Bernie Madoff appears in court this morning, where, according to the judge's brief, two questions will be answered. The first is how he pleads. (And unless his lawyers are trying a surprising and highly counterintuitive strategy, everyone knows the answer to that one: he will plead guilty.) But the second question seems like it's still up in the air: will Madoff remain free until his sentencing?
Madoff has been free since his arrest on December 11 because he's been presumed innocent. (And because he paid $10 million in bail.) But the burden of proof shifts to Madoff once he's pled guilty. If he is to remain free until sentencing, his lawyers must convince the judge that he needs time to "put his affairs in order."
I have been trying to imagine how such an argument might work, and I can't. Madoff has been out of jail for exactly three months since his arrest. I'm guessing he did not realize he was guilty only a few days ago. If that's the case, doesn't it seem like he's had plenty of time to put his affairs in order?
Update: Madoff pled guilty and had his bail revoked, which makes perfect sense to me. Well-deserved all round. He heads off to jail.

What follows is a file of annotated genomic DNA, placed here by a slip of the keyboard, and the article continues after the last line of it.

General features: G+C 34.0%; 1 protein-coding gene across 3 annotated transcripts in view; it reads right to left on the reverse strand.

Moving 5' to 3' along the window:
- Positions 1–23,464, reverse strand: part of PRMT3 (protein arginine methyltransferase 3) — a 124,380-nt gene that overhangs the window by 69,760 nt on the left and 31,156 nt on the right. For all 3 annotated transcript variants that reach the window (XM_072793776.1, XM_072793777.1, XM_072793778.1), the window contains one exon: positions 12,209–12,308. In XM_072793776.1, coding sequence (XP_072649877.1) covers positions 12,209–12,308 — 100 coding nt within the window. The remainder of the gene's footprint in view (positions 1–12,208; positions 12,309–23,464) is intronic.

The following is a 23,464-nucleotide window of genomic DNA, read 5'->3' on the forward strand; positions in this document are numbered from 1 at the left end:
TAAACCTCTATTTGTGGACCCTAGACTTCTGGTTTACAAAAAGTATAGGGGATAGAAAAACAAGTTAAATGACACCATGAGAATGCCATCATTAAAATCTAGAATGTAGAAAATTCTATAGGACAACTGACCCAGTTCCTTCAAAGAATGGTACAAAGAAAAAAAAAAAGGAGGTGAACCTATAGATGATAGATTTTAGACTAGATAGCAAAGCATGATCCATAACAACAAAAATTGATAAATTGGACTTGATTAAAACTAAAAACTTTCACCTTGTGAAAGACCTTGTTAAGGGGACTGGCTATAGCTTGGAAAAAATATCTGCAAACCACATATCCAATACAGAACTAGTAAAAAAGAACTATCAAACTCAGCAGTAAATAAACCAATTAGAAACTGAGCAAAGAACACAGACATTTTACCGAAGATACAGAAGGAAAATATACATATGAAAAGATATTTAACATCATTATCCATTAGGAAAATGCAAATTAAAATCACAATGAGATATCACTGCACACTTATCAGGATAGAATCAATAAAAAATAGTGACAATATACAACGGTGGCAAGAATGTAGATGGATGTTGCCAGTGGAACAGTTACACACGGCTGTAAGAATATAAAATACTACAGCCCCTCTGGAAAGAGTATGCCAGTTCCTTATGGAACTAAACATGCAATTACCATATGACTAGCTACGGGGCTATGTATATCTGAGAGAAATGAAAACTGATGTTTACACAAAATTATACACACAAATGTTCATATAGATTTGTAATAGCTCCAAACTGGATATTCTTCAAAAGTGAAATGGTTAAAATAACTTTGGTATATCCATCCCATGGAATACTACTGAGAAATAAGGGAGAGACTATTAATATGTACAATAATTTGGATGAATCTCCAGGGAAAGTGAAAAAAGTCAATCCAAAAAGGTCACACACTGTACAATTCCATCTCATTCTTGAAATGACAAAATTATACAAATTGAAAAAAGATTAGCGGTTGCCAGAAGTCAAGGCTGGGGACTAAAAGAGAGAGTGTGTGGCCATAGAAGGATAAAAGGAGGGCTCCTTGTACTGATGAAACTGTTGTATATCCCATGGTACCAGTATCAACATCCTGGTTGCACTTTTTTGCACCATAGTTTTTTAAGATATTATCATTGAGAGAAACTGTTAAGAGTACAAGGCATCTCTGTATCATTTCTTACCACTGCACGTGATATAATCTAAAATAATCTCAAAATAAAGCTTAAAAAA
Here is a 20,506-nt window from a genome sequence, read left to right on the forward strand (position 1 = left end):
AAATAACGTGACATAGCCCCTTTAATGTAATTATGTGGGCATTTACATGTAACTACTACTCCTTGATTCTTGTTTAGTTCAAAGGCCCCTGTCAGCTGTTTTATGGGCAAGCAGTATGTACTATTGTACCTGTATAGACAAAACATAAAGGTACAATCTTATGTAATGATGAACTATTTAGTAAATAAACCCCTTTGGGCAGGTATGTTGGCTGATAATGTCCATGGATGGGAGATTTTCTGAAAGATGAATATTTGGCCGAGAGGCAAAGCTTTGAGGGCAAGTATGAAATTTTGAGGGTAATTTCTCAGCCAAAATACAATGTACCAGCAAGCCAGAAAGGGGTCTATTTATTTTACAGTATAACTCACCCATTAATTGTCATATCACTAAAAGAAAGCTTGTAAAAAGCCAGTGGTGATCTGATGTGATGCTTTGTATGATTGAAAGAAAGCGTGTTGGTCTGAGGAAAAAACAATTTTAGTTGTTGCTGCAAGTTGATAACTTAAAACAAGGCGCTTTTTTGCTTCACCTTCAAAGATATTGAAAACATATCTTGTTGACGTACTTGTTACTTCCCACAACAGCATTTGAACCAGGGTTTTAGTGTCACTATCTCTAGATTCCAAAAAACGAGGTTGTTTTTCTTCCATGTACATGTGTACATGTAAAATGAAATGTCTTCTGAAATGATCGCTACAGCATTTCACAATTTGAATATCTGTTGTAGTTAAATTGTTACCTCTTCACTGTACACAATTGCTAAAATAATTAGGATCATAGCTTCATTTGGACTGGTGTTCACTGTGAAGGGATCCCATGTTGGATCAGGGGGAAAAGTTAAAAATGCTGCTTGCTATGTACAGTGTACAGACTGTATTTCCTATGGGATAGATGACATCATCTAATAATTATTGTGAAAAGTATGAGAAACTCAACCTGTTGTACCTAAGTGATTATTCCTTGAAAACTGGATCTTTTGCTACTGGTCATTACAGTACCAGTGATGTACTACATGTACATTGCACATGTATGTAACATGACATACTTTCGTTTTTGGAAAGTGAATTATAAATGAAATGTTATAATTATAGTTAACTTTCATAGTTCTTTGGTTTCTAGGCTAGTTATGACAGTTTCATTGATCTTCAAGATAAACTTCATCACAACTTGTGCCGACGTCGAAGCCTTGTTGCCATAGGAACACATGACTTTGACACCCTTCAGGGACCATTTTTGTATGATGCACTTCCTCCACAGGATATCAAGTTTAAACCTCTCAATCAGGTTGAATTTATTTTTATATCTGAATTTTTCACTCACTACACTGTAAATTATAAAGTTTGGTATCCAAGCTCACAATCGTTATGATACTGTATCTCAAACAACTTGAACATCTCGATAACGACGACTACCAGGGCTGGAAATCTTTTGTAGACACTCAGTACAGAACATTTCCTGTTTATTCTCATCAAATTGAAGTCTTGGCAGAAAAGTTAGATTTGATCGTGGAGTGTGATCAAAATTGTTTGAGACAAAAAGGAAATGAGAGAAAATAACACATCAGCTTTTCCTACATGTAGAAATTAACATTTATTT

On the other hand, the judge's explanation for revoking bail -- "He has incentive to flee, he has the means to flee, and thus he presents the risk of flight" -- does not make immediate sense. My understanding is that Madoff was under constant supervision, so the risk and means of flight do not seem like they increase appreciably when he's under house arrest, as compared to when he's in jail. Perhaps they imagine a Mission Impossible-style breakout from a man in his 70's.
More importantly, I don't really see how his incentive to flee is any higher today than it was yesterday. He knew he was guilty -- and knew that he would plea guilty -- on both days. And his knowledge of the sentence, which hasn't yet been issued, remains exactly the same. The only thing that's changed is that there's much more attention on him today, which seems like it would reduce his ability to flee.